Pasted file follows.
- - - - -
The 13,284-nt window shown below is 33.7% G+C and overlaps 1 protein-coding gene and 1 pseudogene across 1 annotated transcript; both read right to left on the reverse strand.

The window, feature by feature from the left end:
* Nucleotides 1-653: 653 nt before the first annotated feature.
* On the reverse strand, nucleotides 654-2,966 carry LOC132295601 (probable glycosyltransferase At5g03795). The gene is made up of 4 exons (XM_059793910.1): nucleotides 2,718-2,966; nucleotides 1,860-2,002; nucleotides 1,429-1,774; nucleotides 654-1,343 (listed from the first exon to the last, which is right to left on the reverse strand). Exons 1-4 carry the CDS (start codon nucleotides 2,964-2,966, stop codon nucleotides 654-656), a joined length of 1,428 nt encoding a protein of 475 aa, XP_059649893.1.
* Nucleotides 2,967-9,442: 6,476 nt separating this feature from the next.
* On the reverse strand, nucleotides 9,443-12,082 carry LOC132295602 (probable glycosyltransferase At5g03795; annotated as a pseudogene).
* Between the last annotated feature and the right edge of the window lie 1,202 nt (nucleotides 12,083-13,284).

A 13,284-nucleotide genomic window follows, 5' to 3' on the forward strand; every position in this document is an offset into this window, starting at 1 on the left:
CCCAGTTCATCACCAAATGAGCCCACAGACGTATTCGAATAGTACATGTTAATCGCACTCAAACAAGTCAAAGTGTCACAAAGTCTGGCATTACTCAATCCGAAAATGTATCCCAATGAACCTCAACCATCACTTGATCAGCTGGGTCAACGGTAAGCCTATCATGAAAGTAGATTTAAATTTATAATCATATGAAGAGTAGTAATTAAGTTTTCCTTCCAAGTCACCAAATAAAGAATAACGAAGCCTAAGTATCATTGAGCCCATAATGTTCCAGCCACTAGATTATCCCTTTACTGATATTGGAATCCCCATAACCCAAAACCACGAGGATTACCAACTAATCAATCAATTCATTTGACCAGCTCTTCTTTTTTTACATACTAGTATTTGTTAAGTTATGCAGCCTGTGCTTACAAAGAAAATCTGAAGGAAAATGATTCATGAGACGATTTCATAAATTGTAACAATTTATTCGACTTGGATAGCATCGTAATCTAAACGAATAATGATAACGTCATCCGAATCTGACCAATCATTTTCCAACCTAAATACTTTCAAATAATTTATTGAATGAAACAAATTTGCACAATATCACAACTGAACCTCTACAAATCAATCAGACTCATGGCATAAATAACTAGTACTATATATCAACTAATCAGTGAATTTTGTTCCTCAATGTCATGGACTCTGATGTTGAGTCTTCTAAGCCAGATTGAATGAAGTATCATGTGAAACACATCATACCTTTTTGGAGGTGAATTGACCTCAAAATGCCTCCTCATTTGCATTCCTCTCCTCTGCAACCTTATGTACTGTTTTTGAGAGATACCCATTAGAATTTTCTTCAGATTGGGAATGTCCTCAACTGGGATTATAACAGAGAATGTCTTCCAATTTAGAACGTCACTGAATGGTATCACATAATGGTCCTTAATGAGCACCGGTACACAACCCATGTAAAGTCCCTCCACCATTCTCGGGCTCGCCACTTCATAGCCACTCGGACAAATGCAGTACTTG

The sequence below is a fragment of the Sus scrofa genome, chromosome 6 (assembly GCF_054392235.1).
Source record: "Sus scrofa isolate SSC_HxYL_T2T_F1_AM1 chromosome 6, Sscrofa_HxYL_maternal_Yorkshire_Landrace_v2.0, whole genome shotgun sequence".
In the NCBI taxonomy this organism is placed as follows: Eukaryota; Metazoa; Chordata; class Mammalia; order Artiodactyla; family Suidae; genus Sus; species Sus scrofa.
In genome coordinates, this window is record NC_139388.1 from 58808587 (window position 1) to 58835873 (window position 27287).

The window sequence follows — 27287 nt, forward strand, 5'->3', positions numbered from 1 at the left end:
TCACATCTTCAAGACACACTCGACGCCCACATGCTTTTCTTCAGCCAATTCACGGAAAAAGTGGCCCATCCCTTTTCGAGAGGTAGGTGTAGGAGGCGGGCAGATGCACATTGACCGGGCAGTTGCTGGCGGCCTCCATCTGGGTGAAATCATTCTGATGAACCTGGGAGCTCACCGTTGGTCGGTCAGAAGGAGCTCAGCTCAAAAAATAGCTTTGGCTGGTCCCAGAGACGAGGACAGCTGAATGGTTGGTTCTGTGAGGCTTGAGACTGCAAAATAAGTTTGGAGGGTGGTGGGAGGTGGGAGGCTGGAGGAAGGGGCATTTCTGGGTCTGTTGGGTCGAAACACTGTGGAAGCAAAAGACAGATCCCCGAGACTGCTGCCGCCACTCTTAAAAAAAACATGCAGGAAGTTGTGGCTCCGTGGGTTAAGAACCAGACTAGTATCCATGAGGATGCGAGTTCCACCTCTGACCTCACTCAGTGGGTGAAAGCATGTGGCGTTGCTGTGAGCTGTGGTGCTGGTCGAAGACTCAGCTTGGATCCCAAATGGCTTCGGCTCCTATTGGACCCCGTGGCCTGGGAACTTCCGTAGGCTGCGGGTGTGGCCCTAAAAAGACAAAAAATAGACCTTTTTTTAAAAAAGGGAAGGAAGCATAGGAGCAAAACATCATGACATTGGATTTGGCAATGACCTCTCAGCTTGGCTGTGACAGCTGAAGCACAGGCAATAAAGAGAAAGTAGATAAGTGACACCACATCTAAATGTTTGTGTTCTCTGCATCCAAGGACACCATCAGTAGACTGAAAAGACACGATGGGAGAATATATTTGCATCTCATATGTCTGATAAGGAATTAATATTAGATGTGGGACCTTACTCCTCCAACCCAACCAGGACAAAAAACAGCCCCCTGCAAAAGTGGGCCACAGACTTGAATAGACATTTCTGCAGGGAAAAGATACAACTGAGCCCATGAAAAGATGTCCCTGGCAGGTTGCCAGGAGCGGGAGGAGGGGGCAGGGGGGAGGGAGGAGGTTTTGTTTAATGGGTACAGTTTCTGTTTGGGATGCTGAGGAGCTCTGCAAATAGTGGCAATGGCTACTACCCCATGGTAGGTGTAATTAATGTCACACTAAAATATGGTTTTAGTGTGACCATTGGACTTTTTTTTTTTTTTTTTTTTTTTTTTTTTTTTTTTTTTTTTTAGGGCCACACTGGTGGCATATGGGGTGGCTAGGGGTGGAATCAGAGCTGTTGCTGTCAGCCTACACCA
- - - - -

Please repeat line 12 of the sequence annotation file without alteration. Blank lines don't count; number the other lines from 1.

In the NCBI taxonomy this organism is placed as follows: Eukaryota; Metazoa; Chordata; class Mammalia; order Artiodactyla; family Suidae; genus Sus; species Sus scrofa.